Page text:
Ever wonder how the beautiful textures you see in the photography world are made? Some are pictures of actual textures like rust on a building, or wood from a barn, linen from a dress, etc. Others are just a compilation of brushes and colors, blend modes and more. My post today addresses the later approach.
So, last week I gave you a set of five texture brushes, right? This tutorial shows you how to start putting them to use, outlining the basic steps I have taken in making most of my textures. When I make textures, I usually use brushes from Brusheezy and ShadowHouse Creations, however the texture brushes I gave you were made from my own textures (the name of the brush is from the name of the texture used to make the brush).
Diclaimer: this tutorial comes only because I want to share what I have learned, not because I have mastered making textures. My textures often end up looking pretty similar to each other. 🙂 You can purchase gorgeous, professional textures from these talented vendors: Florabella, Kim Klassen and Paint the Moon. Some beautiful, free textures can be found at Shadowhouse Creations and The Coffeeshop Blog.
Okay, on to making textures….
Step 1: Create a new file with a white background. I prefer to use the dimensions 15 inches x 11 inches and 300 dpi.
Step 2: Load your texture brushes (mine are used for this example, but the same process works for other texture brushed you find).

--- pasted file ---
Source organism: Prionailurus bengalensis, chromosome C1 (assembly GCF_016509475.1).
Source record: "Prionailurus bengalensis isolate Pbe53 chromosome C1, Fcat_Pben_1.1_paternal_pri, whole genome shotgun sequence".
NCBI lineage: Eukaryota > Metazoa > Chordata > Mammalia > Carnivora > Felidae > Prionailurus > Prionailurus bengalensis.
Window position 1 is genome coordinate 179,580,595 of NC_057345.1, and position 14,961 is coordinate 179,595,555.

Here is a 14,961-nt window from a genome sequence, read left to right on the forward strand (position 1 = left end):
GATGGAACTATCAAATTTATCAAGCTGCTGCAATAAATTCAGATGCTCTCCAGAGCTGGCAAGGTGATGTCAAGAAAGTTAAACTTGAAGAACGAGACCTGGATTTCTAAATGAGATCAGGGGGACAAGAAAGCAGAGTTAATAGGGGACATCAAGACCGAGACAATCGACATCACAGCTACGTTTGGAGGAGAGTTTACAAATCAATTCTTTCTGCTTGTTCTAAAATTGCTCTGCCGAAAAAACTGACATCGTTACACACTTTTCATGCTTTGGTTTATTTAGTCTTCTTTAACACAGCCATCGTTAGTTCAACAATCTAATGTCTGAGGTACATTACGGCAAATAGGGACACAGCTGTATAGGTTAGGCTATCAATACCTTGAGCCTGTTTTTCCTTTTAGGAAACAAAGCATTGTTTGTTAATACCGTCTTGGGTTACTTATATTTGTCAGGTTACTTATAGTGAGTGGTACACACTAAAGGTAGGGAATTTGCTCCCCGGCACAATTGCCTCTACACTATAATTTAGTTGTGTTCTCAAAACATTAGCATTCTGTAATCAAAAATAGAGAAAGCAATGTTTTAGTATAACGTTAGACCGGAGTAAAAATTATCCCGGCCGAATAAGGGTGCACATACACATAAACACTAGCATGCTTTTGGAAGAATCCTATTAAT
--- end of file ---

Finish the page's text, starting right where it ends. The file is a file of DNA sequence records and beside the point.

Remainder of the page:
Step 3: Create a blank layer in your Layers palette.
Step 4: Click on the top square of your color palette. The color picker box will come up; choose a color you would like to use for your texture.
Step 5: With your texture brush active, stamp it down on the blank layer.
Step 6: Use your Move tool (v on your keyboard) to stretch the brush to cover the whole canvas. Click the green check mark to commit. Below is what it will look like once you’re done.
Step 7: If you want to use other colors or wish to use additional texture brushes, create separate layers for each one. I also added a blank layer and filled it with a neutral color. Below is what my palette looked like before flattening.
Step 8: Flatten and create a duplicate layer (control + j). Make a High Pass layer by going to Filter, Other, High Pass
Step 9: Set the radius to a very high amount. We want to add some depth and grit to the texture and the High Pass will help provide this.
Step 11: Change the blend mode to Overlay or Soft Light.
Step 12: Reduce the opacity to suit and flatten. Save the file as a JPG file, quality of 10.
Special Note: If you would like to watch a video tutorial of me going through these steps click HERE. I used a different texture brush and different colors, so the result is very different, but the steps are the same.
Here are two textures I created with the brushes, using the exact steps I just laid out. If you would like to download them for your own use, click on the image of the textures.
My textures always end up some form of rust, dirt and gritty textures. I have yet to work out linen or fabric textures or oil/paint stroke textures both of which I am very much in love with. Textures are a fun past time for me, but not something I will devote much time to perfecting. I leave that up to those who have made textures a specialty. The vendors I mentioned above had put a lot of time in making their textures and I love to support their shops.